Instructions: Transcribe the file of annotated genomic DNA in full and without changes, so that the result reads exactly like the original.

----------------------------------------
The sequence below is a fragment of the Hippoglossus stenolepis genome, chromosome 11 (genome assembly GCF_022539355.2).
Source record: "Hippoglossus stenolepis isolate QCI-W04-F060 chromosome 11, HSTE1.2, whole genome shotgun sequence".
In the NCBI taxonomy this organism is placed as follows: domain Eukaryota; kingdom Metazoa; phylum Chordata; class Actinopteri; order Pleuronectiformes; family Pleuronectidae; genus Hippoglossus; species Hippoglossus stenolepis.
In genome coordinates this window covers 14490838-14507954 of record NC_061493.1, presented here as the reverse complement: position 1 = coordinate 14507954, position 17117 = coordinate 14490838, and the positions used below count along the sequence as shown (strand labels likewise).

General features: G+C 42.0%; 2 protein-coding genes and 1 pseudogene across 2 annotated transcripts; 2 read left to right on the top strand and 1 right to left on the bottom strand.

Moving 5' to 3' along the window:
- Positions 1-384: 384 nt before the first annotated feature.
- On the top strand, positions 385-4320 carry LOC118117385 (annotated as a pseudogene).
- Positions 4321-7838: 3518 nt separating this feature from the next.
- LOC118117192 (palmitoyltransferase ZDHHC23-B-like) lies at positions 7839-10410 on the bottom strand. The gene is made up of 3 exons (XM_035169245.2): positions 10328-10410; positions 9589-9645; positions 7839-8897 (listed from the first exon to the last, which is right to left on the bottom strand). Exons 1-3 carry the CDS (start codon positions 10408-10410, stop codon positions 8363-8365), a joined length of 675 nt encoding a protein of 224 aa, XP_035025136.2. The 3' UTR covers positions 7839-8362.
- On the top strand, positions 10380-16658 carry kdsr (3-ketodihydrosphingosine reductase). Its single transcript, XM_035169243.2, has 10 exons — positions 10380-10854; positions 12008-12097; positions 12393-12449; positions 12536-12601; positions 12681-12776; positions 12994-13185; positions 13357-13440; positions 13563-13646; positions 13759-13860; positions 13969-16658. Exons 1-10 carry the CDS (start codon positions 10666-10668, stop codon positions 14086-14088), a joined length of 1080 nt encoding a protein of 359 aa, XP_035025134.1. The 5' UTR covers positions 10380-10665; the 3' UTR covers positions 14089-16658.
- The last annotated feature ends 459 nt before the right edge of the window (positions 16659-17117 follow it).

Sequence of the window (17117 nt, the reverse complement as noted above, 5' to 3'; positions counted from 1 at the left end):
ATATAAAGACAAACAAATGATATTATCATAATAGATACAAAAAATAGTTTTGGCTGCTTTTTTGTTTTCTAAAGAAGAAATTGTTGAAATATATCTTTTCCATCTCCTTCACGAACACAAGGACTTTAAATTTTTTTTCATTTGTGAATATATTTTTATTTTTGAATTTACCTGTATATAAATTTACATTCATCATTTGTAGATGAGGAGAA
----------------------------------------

The sequence below is a fragment of the Hippoglossus stenolepis genome, chromosome 11 (genome assembly GCF_022539355.2).
Source record: "Hippoglossus stenolepis isolate QCI-W04-F060 chromosome 11, HSTE1.2, whole genome shotgun sequence".
In the NCBI taxonomy this organism is placed as follows: domain Eukaryota; kingdom Metazoa; phylum Chordata; class Actinopteri; order Pleuronectiformes; family Pleuronectidae; genus Hippoglossus; species Hippoglossus stenolepis.
In genome coordinates this window covers 14490838-14507954 of record NC_061493.1, presented here as the reverse complement: position 1 = coordinate 14507954, position 17117 = coordinate 14490838, and the positions used below count along the sequence as shown (strand labels likewise).

General features: G+C 42.0%; 2 protein-coding genes and 1 pseudogene across 2 annotated transcripts; 2 read left to right on the top strand and 1 right to left on the bottom strand.

Moving 5' to 3' along the window:
- Positions 1-384: 384 nt before the first annotated feature.
- On the top strand, positions 385-4320 carry LOC118117385 (annotated as a pseudogene).
- Positions 4321-7838: 3518 nt separating this feature from the next.
- LOC118117192 (palmitoyltransferase ZDHHC23-B-like) lies at positions 7839-10410 on the bottom strand. The gene is made up of 3 exons (XM_035169245.2): positions 10328-10410; positions 9589-9645; positions 7839-8897 (listed from the first exon to the last, which is right to left on the bottom strand). Exons 1-3 carry the CDS (start codon positions 10408-10410, stop codon positions 8363-8365), a joined length of 675 nt encoding a protein of 224 aa, XP_035025136.2. The 3' UTR covers positions 7839-8362.
- On the top strand, positions 10380-16658 carry kdsr (3-ketodihydrosphingosine reductase). Its single transcript, XM_035169243.2, has 10 exons — positions 10380-10854; positions 12008-12097; positions 12393-12449; positions 12536-12601; positions 12681-12776; positions 12994-13185; positions 13357-13440; positions 13563-13646; positions 13759-13860; positions 13969-16658. Exons 1-10 carry the CDS (start codon positions 10666-10668, stop codon positions 14086-14088), a joined length of 1080 nt encoding a protein of 359 aa, XP_035025134.1. The 5' UTR covers positions 10380-10665; the 3' UTR covers positions 14089-16658.
- The last annotated feature ends 459 nt before the right edge of the window (positions 16659-17117 follow it).

Sequence of the window (17117 nt, the reverse complement as noted above, 5' to 3'; positions counted from 1 at the left end):
ATATAAAGACAAACAAATGATATTATCATAATAGATACAAAAAATAGTTTTGGCTGCTTTTTTGTTTTCTAAAGAAGAAATTGTTGAAATATATCTTTTCCATCTCCTTCACGAACACAAGGACTTTAAATTTTTTTTCATTTGTGAATATATTTTTATTTTTGAATTTACCTGTATATAAATTTACATTCATCATTTGTAGATGAGGAGAA